This should not be surprising, as optimisation is equivalent to a proof search. You have the space of all possible algorithms, and the optimiser can apply code-to-code transformations that maintain the meaning of the code. An example of this kind of transformation is De Morgen's theorem on Boolean variables ~(a /\ b) == (~a) / (~b). So given any expression we have a library of abstract-syntax-tree transforms of which we can apply any transform, and multiple transforms in any order. We cannot predict in advance which transforms may lead to better code, because just like in a mathematical proof, you may need to expand the terms before you can simplify. So although it may be theoretically possible for an optimiser to convert a bubble sort into a quicksort step-by-step, effectively proving the equivalence of the algorithms by applying a sequence of AST to AST transformations each of which preserve the meaning of the algorithm, it will never happen in reality because of the combinatorial explosion.

This leads me to the conclusion that libraries of alternative algorithms that can be selected is the correct approach. The libraries can be written by domain experts that know the optimisations for a given domain (say matrix multiplication) and should allow the experts to overrule the compiler safety. Ideally there should be some obligation on the library writers to prove their code safe as the API level, and I would like to see the type system expanded to make these proofs possible, so that impure code inside the library could be proved to behave like pure code (have value semantics) to the user of the module. This means code inside the libraries would me imperative by nature and deal with detailed resource management, but outside it would behave like a simple stack-memory only functional language (so no need for lifetime management in user code).

Returning to the topic, I'm fairly new to Rust, but have worked with type-systems for a while, I am coming to the conclusion that HKT are not going to be a problem, although how to deal with partial application of types may be a problem (note currying is specifically representing a multi-argument function as multiple single argument applications each of which returns a further function, whereas not applying all the arguments to any (possibly curried) function is partial application). I think if you have type inference, adding complexity to the type system to make the value-level code simpler is okay, as you should not have to think about the type system to write simple programs. I still think higher-ranked-types are a problem and will break monomorphisation, but I don't see the same issues for HKT.


A user of iterator has to work with Option and handle two cases: Some(x) and None. This is not as bad as EOF, but it's still something special that the user has to do. In contrast, a user of enumerator just works with x without any additional entities involved.

Overall, what Oleg wants to achieve - and the point that you seem to be missing - is a unified interface that works well in the most situations. He argues that iterators are more difficult to implement, introduce more boiler plate on both the caller's and implementation's side, are less efficient in common usage cases and are more error-prone. Not all of these points are applicable to modern collections APIs (as they are improving) and to Rust in particular, but some still are:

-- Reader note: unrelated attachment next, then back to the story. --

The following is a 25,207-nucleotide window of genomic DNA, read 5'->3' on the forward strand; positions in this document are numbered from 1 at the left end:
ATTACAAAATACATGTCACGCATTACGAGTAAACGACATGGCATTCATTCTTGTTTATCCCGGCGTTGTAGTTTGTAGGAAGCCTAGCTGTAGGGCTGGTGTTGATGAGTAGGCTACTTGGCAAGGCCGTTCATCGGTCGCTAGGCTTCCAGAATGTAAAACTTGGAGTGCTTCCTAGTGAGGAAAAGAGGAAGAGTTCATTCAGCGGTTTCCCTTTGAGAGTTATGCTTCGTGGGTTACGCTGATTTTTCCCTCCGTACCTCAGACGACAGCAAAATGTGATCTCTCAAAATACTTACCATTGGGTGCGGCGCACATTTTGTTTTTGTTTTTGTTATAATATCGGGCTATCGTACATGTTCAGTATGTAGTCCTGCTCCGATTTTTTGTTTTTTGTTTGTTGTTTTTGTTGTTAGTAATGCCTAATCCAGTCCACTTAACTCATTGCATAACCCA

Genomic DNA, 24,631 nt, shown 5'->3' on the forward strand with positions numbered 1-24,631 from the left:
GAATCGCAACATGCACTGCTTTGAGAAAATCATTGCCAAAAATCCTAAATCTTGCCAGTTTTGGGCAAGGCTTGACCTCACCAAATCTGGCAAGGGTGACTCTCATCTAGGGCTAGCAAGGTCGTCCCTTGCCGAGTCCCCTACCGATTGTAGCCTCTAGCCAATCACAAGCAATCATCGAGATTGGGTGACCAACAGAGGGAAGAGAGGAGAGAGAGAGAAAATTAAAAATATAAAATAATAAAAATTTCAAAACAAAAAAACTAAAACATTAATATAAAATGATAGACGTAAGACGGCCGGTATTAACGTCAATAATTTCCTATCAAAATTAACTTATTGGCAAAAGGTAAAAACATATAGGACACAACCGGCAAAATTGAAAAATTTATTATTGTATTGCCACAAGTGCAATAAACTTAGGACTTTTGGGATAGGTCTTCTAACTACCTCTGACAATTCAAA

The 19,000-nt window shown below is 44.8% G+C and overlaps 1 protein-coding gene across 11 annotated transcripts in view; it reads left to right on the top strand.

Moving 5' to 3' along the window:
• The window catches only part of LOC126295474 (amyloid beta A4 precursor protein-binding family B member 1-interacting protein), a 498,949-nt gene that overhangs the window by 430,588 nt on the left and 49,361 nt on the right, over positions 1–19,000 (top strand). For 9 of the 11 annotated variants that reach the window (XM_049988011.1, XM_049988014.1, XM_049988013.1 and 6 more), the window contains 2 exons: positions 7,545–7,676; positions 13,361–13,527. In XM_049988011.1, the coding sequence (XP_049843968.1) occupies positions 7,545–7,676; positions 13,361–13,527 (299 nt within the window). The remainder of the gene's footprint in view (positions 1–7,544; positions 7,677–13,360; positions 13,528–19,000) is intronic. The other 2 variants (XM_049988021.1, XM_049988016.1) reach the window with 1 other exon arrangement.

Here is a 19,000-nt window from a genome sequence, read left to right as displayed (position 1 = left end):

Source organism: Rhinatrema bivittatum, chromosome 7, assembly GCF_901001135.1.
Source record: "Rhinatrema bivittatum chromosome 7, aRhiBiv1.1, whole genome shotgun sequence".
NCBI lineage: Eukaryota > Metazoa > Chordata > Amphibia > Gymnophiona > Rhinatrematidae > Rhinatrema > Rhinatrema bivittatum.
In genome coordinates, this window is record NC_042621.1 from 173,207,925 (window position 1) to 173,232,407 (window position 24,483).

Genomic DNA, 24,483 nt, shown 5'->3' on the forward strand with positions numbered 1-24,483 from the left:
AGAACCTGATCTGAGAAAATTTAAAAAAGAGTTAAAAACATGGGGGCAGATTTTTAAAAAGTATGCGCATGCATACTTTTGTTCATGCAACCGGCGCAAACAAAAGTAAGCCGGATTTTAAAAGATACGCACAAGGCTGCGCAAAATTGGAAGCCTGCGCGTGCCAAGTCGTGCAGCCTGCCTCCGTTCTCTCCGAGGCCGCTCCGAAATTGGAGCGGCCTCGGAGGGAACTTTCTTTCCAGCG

1. Rust lacks a common interface equally usable over any kind of collection, irrespective of its implementation and storage medium. Iterator is a bad interface to a collection stored in a remote database. You proceed to argue that a good enumerator interface for this case is impractical and no statically typed language implements such an interface. While I don't have a first-hand experience, I hear this is exactly what LINQ is (or rather what it could be if C# had compatible paradigms in its standard library; still, it's pretty close). Note that Oleg's article predates LINQ by 5 years (IIRC).
  2. Rust's collections are quite complicated and present a formidable barrier to entry. I had a really hard time understanding the basic usage patterns, as evident when looking at my SO question. Note the mess of types that I have to deal with in that post and how I fail to trace how types propagate through the system. I can not quantify how much of the complexity stems from the lifetime/borrow semantics and how much can be gained by using enumerators and/or HKTs, but Rust's collections definitely have a big problem in my view.
1 Like

Actually, I've been wanting to discuss the complexity of Rust's collections for a long time. Let us examine the number of types involved in the process of performing stream operations on a Vec:

  • Vec::iter() gives a std::slice::Iter

  • Vec::iter_mut() gives a std::slice::IterMut

  • Vec::into_iter() gives a std::vec::IntoIter (note it's in a different module than the other two)

  • Iterator<Item=&T> is implemented for Iter

  • Iterator<Item=&mut T> is implemented for IterMut

  • Iterator<Item=T> is implemented for IntoIter

  • Iter/IterMut/IntoIter::map() give std::iter::Map with Iter's Item type

  • Map::filter gives a Filter

  • etc.

For each enumerator function there is a struct implementing the enormous Iterator interface. While in the source code the implementations have a modest size, only implementing (overriding?) a couple of functions, the documentation does not expose this fact - when looking at the API docs, it looks like every struct has a full-blown Iterator impl.

By the way, most of the source code (but not all of it) seems to be mostly contained in src/libcore/, which is almost 5k lines long and has more structs and traits defined than I can count. Which makes navigation and orientation in that source code quite hard (would be easier with a decent IDE, but I am yet to encounter one).

Recalling the name of the topic: can the number of types and general complexity be decreased by using HKTs?